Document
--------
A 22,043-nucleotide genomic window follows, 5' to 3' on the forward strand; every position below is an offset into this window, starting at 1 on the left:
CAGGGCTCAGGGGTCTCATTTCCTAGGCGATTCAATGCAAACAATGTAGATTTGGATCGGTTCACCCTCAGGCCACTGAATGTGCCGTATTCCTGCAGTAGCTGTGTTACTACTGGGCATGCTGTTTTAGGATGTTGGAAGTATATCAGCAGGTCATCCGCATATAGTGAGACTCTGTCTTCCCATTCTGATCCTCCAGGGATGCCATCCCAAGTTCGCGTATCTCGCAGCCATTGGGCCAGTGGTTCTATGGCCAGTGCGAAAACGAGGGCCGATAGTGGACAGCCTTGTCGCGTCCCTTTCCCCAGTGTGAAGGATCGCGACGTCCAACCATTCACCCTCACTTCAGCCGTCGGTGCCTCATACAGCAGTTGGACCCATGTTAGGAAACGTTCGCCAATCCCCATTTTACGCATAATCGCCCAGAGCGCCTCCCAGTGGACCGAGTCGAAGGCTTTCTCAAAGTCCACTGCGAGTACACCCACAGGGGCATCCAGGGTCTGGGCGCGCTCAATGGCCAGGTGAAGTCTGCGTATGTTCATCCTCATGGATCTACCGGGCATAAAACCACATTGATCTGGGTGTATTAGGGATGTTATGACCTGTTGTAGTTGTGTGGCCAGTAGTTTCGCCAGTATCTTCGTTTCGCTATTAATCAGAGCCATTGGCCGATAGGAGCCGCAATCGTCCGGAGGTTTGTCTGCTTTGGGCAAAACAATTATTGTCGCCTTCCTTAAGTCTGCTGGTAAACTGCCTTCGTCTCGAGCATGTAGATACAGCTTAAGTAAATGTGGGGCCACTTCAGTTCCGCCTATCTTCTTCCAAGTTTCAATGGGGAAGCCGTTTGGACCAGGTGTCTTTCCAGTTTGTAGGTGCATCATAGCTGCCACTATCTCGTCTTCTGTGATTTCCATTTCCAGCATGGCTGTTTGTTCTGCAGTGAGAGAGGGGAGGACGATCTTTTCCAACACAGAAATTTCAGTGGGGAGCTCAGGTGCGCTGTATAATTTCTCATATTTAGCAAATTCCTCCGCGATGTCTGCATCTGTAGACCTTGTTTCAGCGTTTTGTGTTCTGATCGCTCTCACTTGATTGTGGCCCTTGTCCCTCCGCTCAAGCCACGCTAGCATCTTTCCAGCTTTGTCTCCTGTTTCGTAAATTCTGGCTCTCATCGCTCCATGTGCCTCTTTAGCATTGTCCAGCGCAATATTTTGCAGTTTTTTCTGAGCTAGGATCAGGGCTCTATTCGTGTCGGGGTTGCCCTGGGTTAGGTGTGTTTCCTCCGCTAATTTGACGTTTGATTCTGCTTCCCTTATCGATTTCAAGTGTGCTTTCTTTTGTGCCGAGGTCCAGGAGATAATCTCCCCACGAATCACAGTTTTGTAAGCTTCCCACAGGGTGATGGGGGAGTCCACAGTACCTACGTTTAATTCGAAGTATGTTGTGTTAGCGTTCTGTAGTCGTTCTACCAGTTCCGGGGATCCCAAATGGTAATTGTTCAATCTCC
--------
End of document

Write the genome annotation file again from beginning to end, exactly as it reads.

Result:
A 22,043-nucleotide genomic window follows, 5' to 3' on the forward strand; every position below is an offset into this window, starting at 1 on the left:
CAGGGCTCAGGGGTCTCATTTCCTAGGCGATTCAATGCAAACAATGTAGATTTGGATCGGTTCACCCTCAGGCCACTGAATGTGCCGTATTCCTGCAGTAGCTGTGTTACTACTGGGCATGCTGTTTTAGGATGTTGGAAGTATATCAGCAGGTCATCCGCATATAGTGAGACTCTGTCTTCCCATTCTGATCCTCCAGGGATGCCATCCCAAGTTCGCGTATCTCGCAGCCATTGGGCCAGTGGTTCTATGGCCAGTGCGAAAACGAGGGCCGATAGTGGACAGCCTTGTCGCGTCCCTTTCCCCAGTGTGAAGGATCGCGACGTCCAACCATTCACCCTCACTTCAGCCGTCGGTGCCTCATACAGCAGTTGGACCCATGTTAGGAAACGTTCGCCAATCCCCATTTTACGCATAATCGCCCAGAGCGCCTCCCAGTGGACCGAGTCGAAGGCTTTCTCAAAGTCCACTGCGAGTACACCCACAGGGGCATCCAGGGTCTGGGCGCGCTCAATGGCCAGGTGAAGTCTGCGTATGTTCATCCTCATGGATCTACCGGGCATAAAACCACATTGATCTGGGTGTATTAGGGATGTTATGACCTGTTGTAGTTGTGTGGCCAGTAGTTTCGCCAGTATCTTCGTTTCGCTATTAATCAGAGCCATTGGCCGATAGGAGCCGCAATCGTCCGGAGGTTTGTCTGCTTTGGGCAAAACAATTATTGTCGCCTTCCTTAAGTCTGCTGGTAAACTGCCTTCGTCTCGAGCATGTAGATACAGCTTAAGTAAATGTGGGGCCACTTCAGTTCCGCCTATCTTCTTCCAAGTTTCAATGGGGAAGCCGTTTGGACCAGGTGTCTTTCCAGTTTGTAGGTGCATCATAGCTGCCACTATCTCGTCTTCTGTGATTTCCATTTCCAGCATGGCTGTTTGTTCTGCAGTGAGAGAGGGGAGGACGATCTTTTCCAACACAGAAATTTCAGTGGGGAGCTCAGGTGCGCTGTATAATTTCTCATATTTAGCAAATTCCTCCGCGATGTCTGCATCTGTAGACCTTGTTTCAGCGTTTTGTGTTCTGATCGCTCTCACTTGATTGTGGCCCTTGTCCCTCCGCTCAAGCCACGCTAGCATCTTTCCAGCTTTGTCTCCTGTTTCGTAAATTCTGGCTCTCATCGCTCCATGTGCCTCTTTAGCATTGTCCAGCGCAATATTTTGCAGTTTTTTCTGAGCTAGGATCAGGGCTCTATTCGTGTCGGGGTTGCCCTGGGTTAGGTGTGTTTCCTCCGCTAATTTGACGTTTGATTCTGCTTCCCTTATCGATTTCAAGTGTGCTTTCTTTTGTGCCGAGGTCCAGGAGATAATCTCCCCACGAATCACAGTTTTGTAAGCTTCCCACAGGGTGATGGGGGAGTCCACAGTACCTACGTTTAATTCGAAGTATGTTGTGTTAGCGTTCTGTAGTCGTTCTACCAGTTCCGGGGATCCCAAATGGTAATTGTTCAATCTCC